November 9, 2023

By Courtney Wise

Greetings, MindSite News Readers. In today’s Daily, a close look at the obstacles unhoused teens have to overcome before being able to focus on getting to school; strategies to help your kids build resilience without damaging their relationship with you; and a children’s mental health facility that looks very little like a hospital to the untrained eye. Plus, a couple of free resources, including a guide on how to talk to your children and teens about the many tragedies currently affecting our world.

Unhoused students contend with far more than worrying about where they’ll lay their head

15-year-old Deneffy Sánchez flunked his freshman year of high school. He’d been falling behind since seventh grade, shortly after the pandemic began. That school year, his mental health tanked, and his family lost their home a week after his mother, Lilian López, gave birth to his little sister Jennifer. They moved into a Los Angeles shelter where he was able to log into online school, but Sánchez told the Associated Press he just couldn’t focus. “I felt like they were judging me,” he said. Besides, the family wasn’t safe; López had been assaulted while they lived there.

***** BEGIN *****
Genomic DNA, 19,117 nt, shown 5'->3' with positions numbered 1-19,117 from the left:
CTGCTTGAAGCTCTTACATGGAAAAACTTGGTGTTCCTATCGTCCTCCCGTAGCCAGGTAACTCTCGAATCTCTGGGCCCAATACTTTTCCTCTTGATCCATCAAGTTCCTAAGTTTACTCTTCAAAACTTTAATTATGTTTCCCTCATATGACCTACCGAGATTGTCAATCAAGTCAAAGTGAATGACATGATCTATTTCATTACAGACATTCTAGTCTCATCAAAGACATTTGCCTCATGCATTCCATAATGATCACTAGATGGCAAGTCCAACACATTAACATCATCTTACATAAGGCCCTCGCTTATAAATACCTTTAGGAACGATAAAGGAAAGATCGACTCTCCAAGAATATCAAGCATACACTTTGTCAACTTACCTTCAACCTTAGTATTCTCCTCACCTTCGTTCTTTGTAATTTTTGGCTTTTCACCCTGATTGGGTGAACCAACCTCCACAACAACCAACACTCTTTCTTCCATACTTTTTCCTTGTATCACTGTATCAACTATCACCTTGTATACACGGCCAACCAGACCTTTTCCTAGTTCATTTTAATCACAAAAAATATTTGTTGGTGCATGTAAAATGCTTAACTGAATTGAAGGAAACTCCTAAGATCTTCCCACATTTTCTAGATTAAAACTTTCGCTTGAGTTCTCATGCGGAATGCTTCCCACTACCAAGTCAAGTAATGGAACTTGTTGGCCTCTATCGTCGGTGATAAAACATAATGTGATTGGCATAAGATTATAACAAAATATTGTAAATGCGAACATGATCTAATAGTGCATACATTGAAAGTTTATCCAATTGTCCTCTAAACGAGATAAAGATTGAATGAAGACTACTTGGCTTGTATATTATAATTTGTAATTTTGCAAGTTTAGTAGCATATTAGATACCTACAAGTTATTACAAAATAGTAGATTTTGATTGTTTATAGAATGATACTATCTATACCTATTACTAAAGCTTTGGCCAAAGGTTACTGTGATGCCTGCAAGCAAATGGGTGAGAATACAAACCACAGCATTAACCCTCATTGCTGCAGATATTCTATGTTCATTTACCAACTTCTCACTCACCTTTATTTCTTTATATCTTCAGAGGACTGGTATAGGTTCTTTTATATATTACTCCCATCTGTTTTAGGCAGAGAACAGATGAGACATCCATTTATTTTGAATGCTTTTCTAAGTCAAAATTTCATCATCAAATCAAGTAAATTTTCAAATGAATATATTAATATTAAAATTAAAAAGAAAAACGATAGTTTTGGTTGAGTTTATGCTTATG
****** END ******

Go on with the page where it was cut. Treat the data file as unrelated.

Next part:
Earlier this year, Sánchez’s mother landed them space in a shared apartment, and he’d hoped to attend summer school and catch up. But by June, it became clear that wasn’t happening. The woman they subleased from was their roommate and very contentious. Despite accepting two months of rent, she made every effort to evict them, once locking López and Jennifer out while he was at school. After that happened, Sánchez decided the only way they’d be able to stay is if he never left. So, he remained in the apartment at all times to provide his mother a place to sleep after going to work and looking for another place for the family to live. That put school, once again, in the backseat. It also further compromised Sánchez’s mental health. 

Back in ninth grade, he’d asked the psychiatric social worker at his high school for mental health counseling, but they weren’t able to offer it. Instead, the social worker met Sánchez for monthly check-ins, where he’d update her on his stress levels and living situation. She praised him for recognizing his depression and using strategies like positive affirmations and drawing to cope, which made him feel better—until he left. The depths of his challenges with mental health became clearer at the end of July when his mother secured another place for them to live. 

He’d been stuck inside their current apartment for roughly one month and now that he could leave, he was terrified to walk among the world again. Could he still talk to people, he wondered? Plus, he didn’t want anyone to see him; he didn’t like the way he was dressed and felt insecure about the puberty pimples on his face.